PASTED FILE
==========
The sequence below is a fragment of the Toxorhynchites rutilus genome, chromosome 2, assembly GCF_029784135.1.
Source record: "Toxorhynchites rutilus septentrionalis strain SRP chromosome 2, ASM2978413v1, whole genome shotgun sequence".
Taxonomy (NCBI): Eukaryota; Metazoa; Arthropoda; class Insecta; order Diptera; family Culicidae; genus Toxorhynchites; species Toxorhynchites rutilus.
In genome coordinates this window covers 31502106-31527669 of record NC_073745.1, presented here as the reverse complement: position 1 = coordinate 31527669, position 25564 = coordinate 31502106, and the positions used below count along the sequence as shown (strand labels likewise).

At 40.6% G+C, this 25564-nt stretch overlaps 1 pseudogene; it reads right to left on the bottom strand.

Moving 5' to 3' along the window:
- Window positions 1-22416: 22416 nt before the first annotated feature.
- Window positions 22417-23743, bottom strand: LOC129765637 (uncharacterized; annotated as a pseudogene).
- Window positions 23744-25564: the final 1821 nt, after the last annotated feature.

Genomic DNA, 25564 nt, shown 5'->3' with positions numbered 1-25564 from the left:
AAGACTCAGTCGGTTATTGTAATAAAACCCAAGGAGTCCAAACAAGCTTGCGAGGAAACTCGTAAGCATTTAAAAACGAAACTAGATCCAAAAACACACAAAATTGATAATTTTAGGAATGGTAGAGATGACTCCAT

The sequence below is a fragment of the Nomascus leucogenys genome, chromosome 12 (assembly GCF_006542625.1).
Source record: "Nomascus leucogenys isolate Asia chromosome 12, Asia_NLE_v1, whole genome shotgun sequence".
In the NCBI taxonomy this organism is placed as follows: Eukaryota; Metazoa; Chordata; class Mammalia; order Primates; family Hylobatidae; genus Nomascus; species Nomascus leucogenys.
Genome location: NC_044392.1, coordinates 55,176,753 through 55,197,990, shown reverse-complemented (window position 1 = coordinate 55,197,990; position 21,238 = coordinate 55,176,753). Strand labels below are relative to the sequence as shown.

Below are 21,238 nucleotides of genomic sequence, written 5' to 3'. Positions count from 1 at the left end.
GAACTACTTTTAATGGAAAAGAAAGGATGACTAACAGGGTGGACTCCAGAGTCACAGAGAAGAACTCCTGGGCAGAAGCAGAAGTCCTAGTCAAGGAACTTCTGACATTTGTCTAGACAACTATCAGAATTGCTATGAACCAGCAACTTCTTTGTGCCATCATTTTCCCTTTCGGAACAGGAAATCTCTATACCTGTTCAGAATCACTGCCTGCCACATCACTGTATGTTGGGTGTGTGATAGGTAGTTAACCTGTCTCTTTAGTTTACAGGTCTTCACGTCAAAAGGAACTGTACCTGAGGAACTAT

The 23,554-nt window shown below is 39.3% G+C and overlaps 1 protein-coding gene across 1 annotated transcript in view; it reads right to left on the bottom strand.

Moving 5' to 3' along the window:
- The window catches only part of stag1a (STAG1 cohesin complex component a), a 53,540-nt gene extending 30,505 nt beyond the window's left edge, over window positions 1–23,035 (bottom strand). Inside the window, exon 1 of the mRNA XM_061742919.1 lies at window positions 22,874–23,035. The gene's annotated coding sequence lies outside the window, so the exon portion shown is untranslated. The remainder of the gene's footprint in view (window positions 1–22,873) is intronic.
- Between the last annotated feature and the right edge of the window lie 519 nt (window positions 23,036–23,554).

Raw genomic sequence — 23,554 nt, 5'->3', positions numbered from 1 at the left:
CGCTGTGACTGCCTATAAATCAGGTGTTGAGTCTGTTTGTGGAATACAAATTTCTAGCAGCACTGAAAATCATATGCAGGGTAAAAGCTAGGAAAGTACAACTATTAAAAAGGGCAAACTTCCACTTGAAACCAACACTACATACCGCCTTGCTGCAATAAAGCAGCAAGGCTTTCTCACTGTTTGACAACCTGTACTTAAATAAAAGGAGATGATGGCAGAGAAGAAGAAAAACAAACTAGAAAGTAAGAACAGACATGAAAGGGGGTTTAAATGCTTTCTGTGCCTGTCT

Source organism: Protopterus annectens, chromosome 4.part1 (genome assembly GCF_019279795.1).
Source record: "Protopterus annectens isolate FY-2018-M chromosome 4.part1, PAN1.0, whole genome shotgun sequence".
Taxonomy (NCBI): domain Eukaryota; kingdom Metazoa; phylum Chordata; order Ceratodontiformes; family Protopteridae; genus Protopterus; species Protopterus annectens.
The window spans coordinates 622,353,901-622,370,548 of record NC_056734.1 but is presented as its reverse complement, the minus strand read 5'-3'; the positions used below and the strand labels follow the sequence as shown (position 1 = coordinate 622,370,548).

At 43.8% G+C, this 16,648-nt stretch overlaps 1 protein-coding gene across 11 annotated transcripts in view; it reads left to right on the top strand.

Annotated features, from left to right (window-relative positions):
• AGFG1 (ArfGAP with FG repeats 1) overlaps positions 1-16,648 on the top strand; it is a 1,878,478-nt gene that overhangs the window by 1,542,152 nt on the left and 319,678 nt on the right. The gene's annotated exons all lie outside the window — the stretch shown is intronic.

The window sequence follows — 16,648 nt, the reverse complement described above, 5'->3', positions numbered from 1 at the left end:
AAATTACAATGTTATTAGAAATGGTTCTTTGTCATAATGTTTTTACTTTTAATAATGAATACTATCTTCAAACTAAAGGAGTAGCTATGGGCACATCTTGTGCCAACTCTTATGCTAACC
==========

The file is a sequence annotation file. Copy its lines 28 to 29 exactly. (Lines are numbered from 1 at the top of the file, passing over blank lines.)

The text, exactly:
At 43.8% G+C, this 16,648-nt stretch overlaps 1 protein-coding gene across 11 annotated transcripts in view; it reads left to right on the top strand.

Annotated features, from left to right (window-relative positions):